Tragic Love Dialogue Assignment


Plato's Symposium

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Does Plato's Symposium seem to validate or to undercut Foucault and/or Halperin in the matter of whether people generally have, most places and most times, understood sexuality more or less the same way? Do such modern concepts of "homosexual" or "heterosexual" apply here? How so or how not?

Background

This work, entitled Symposium (Greek sumposion, "drinking party"), was written ca. 380-370 BCE — that's not much better than a guess.

The dramatic situation is that the tragic poet Agathon (a character in Aristophanes' Ladies' Day, which we'll be reading soon) has won the prize for tragedy; he is throwing yet another party to celebrate. (The previous night, he, his troupe, and many of the same friends went on a real bender.) Here, the main thread is a kind of party game: guests at Agathon's party have to give speeches in praise of love.

Socrates' love speech is saved for last, but there is much of interest in what precedes. Plus, there is a fascinating epilogue as the drunken Alcibiades bursts in.

Drinking parties (sumposia) were elaborate affairs and highly ritualized: pre-party bath; arrival and foot/hand washing; dinner; mixing of wine and water; drink offerings to Dionysus, Aphrodite, and Zeus the Savior; drinking. The ethos of the symposium was one of sharing and sociality. But they could, and, evidently, often did, turn into riotous occasions. Entertainment could include singing and recitation, but often would involve bringing in professional performers, including prostitutes. At Agathon's party, the assembled company decides against heavy drinking. Later, though, that begins to fall apart when Alcibiades walks in the door . . . .

Author

Plato, son of Ariston, ca. 429-347 BCE. Athenian aristocrat, philosopher. Student of Socrates (a speaker in this dialogue), Plato taught Aristotle and many others at the school he founded, the Academy, named after the park it was located in.

Literary Form

Strictly speaking, dialogue within a dialogue. The work purports to be the words of Apollodorus telling a friend what he had told Glaucon (probably the Glaucon who was Plato's brother) about a party he had heard about from Aristodemus, who was there. So what we have presents a complex framing, with speakers quoting or paraphrasing other speakers.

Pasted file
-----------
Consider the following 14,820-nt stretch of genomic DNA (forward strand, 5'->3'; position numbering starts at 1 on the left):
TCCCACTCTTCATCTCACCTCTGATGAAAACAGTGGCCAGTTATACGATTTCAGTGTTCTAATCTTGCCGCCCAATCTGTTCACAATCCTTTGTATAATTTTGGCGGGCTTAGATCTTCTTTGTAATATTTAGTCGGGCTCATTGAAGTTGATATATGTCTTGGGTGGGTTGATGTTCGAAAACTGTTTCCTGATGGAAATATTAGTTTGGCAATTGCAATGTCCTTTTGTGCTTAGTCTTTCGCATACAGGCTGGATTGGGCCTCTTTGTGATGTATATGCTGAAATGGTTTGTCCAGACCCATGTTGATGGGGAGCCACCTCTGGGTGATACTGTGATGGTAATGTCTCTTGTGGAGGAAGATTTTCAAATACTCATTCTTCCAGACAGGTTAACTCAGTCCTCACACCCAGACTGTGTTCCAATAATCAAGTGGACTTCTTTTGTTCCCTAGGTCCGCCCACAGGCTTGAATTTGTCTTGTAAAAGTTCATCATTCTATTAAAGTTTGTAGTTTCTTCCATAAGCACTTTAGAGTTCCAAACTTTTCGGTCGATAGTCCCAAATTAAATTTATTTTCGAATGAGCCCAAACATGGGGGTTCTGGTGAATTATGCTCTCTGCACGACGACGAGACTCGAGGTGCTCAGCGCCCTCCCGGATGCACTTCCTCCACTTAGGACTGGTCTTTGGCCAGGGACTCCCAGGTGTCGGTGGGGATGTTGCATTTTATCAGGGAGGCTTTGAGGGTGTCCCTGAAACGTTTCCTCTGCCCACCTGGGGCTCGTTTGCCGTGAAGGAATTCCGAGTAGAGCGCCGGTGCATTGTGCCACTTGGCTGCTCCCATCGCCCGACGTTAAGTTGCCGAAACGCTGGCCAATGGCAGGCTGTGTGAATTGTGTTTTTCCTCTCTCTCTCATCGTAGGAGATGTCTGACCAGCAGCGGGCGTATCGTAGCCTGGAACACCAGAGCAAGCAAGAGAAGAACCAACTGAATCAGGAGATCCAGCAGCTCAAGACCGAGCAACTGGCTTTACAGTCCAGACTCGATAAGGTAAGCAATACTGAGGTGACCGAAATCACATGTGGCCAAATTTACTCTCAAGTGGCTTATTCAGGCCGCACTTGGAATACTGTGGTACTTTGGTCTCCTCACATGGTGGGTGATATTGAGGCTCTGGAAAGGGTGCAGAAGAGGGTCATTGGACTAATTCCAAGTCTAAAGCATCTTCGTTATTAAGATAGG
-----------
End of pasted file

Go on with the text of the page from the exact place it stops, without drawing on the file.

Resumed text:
Aristodemus, as quoted-paraphrased by Apollodorus, thus summarizes goings-on that he was witness to. Most important are the love speeches guests were required to deliver. But Socrates, one of the guests, declines to supply his own; rather, he quotes his own teacher in love, one Diotima. Given that Diotima's is the central speech in the dialogue, it is striking that it reaches its final audience — us — as indirectly as it does (Diotima > Socrates > Aristodemus > Apollodorus regaling his friends > Plato, the author > us.)

That indirection needs to be understood in relation to the dialogue's transparently inauthentic authenticity. Its realistic tone, like a tape-recorded conversation, collapses in the face of the indirect and reconstructive-fictive character of the whole thing. So, for instance, Apollodorus describes how one Glaucon, very curious about this famous party, got its date all wrong. This Glaucon, probably the Glaucon who was Plato's real-life brother, thus seems to suggest the author's disconnection from the "reality" his dialogue claims to represent.

Dramatic Date

Of Agathon's drinking party: exactly 416 BCE. Of Apollodorus' recollection of it, sometime around 405.

Love

Our translation uses one word, "love," for various terms in the Greek. So here's some of that vocabulary: